Thursday, September 20, 2012

Extinction for Sale

Lot 1304: Extinct Passenger Pigeon
Lot 1304: Extinction for Sale

As Janet Laruence herself tells it, one of the roots of her approach to the living world in the artwork is found in her residency early on in her career at a natural history museum.  Surrounded by specimens - mammals, insects, lizards and otherwise - she was deeply touched by their presence, by how their having lived a particular and unique existence was memorialized in the very bodies now preserved in drawers, specimen jars or through the arts of taxidermy. After a time, she found herself talking to the various creatures whose remains were her daily companions.  She reports  the welling up in her of tenderness, of loving kindness, of care-taking for the once living.  This affection inhabits Memory of Nature and her many other sculptural works.

For Laurence specimens themselves pose a host of ethical and ontological issues.  One in particular struck me the day we were visiting in her studio.  Janet explained that she had "rescued" the preserved owls (I cringe at using the word "stuffed" here) that make periodic appearances in her installations.  They were items in an auction that included a variety of preserved animals, particularly birds.  Janet felt immediately she had to save at least some of these from becoming yet again mere items in collections.  She wanted to give them a home in her studio and so bid successfully on the group of owls she now owns.

As I leafed through the catalogue that Laurence had kept from that auction, I noticed several items were of extinct species, including the one pictured here of a passenger pigeon.

My reaction to seeing the passenger pigeon for sale and commanding a large opening bid, precisely because it was extinct, made me cringe.  As Janet pointed out, the original impetus for specimen collecting - knowledge, however questionable its status might be - had become peculiarly perverted here.  The body of a bird whose kind is now extinct had become a fetish, an object inflaming human desires to own it, precisely because humans had wiped out its kind..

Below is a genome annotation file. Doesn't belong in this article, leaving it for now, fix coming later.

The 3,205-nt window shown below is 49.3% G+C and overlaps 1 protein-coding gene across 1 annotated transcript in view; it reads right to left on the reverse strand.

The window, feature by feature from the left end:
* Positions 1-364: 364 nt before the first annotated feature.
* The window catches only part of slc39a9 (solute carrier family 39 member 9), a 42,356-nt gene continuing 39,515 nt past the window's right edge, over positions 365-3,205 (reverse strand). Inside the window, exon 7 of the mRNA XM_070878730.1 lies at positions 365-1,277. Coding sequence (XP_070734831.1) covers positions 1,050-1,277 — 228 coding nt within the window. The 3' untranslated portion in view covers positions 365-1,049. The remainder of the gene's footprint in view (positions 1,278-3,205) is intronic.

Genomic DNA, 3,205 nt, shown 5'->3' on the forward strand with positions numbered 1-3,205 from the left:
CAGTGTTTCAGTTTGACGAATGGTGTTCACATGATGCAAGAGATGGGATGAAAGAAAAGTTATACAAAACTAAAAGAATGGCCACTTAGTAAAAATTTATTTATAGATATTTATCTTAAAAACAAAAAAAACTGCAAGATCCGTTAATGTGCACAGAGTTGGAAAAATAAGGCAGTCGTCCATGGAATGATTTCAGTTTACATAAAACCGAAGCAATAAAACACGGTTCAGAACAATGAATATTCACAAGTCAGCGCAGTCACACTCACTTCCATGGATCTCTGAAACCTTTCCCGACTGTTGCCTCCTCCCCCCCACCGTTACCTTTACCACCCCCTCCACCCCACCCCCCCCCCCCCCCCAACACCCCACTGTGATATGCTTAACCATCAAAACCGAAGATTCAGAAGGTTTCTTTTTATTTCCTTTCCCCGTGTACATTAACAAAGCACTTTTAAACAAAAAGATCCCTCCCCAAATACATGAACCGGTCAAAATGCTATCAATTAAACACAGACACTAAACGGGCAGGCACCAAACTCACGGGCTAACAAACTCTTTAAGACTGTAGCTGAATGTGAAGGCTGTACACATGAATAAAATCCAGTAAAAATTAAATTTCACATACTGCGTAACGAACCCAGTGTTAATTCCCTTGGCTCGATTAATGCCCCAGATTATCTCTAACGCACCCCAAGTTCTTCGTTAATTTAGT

This left me with a question I will take up with in further posts: What human obligations might there be in regard to the bodily remnants of a species wiped off the face of the earth by humans?  What mode of respect or tenderness is called for when one confronts a specimen of a passenger pigeon?  Should it even be subject to a notion of ownership, given the circumstances of its current earthly (non)existence?  And precisely what is this pictured above?  A specimen?  A monument?  A corpse?  An outrage?  An opportunity for bragging rights?  A blasphemy? A spiritual instruction?

Wednesday, September 5, 2012

Janet Laurence's Memory of Nature

Memory of Nature at NSW Museum of Art in August of 2012

The complexity of Janet Laurence's sculptural installations, both semiotically and perceptually, is dizzying.  Her oeuvre poses repeatedly the question of how the diverse elements of nature might find their way into our all-too-often, only-too-human capacities and habits of knowing and perceiving.  This has been particularly true of a recent series of works that has included Waiting: A Medicinal Garden for Ailing Plants and After Eden.  So too with her Memory of Nature, which I visited several times at the New South Wales Art Museum during early August of 2012.

A strong elegaic quality permeates Memory which has led curators to characterize it as "a memorial to nature now lost."  But the presence of nature, even aspects of nature that are profoundly in danger of  being wiped off the face of the earth, is actually more to the point in Laurence's approach to her subject.  Her works are inhabited by a loving tenderness for the living world, which, we are called to acknowledge, inevitably is also the dying world, indeed, the world become dead.  Memory reminds its viewer how the distance between the unborn in the womb and the recently living being rendered back into earthly elements is not so far.  Laurence would have human-beings enter into the liminal space between death and life, not in order to renounce earthly existence and all its chthonic mysteries, but in order to become fully acquainted with it and them.

Memory of Nature: Side View